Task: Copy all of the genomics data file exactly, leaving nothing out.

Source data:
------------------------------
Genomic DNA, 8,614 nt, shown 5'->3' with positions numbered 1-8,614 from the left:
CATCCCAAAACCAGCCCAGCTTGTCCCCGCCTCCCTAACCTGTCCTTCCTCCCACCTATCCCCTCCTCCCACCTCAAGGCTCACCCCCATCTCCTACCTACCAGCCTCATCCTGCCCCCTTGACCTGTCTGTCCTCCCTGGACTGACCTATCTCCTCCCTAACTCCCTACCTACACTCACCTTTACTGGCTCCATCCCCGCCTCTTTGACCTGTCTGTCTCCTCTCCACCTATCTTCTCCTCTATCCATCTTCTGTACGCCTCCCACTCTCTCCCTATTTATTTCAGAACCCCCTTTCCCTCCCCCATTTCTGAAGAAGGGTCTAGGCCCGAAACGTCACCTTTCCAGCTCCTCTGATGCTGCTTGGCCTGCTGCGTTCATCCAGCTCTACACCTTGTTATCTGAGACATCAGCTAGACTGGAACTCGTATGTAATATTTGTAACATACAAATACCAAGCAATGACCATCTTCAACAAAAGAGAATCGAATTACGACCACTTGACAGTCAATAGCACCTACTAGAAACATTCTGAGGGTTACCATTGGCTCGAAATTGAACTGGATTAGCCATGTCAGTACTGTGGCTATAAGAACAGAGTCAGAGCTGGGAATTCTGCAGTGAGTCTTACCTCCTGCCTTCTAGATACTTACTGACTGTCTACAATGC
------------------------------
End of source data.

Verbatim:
Genomic DNA, 8,614 nt, shown 5'->3' with positions numbered 1-8,614 from the left:
CATCCCAAAACCAGCCCAGCTTGTCCCCGCCTCCCTAACCTGTCCTTCCTCCCACCTATCCCCTCCTCCCACCTCAAGGCTCACCCCCATCTCCTACCTACCAGCCTCATCCTGCCCCCTTGACCTGTCTGTCCTCCCTGGACTGACCTATCTCCTCCCTAACTCCCTACCTACACTCACCTTTACTGGCTCCATCCCCGCCTCTTTGACCTGTCTGTCTCCTCTCCACCTATCTTCTCCTCTATCCATCTTCTGTACGCCTCCCACTCTCTCCCTATTTATTTCAGAACCCCCTTTCCCTCCCCCATTTCTGAAGAAGGGTCTAGGCCCGAAACGTCACCTTTCCAGCTCCTCTGATGCTGCTTGGCCTGCTGCGTTCATCCAGCTCTACACCTTGTTATCTGAGACATCAGCTAGACTGGAACTCGTATGTAATATTTGTAACATACAAATACCAAGCAATGACCATCTTCAACAAAAGAGAATCGAATTACGACCACTTGACAGTCAATAGCACCTACTAGAAACATTCTGAGGGTTACCATTGGCTCGAAATTGAACTGGATTAGCCATGTCAGTACTGTGGCTATAAGAACAGAGTCAGAGCTGGGAATTCTGCAGTGAGTCTTACCTCCTGCCTTCTAGATACTTACTGACTGTCTACAATGC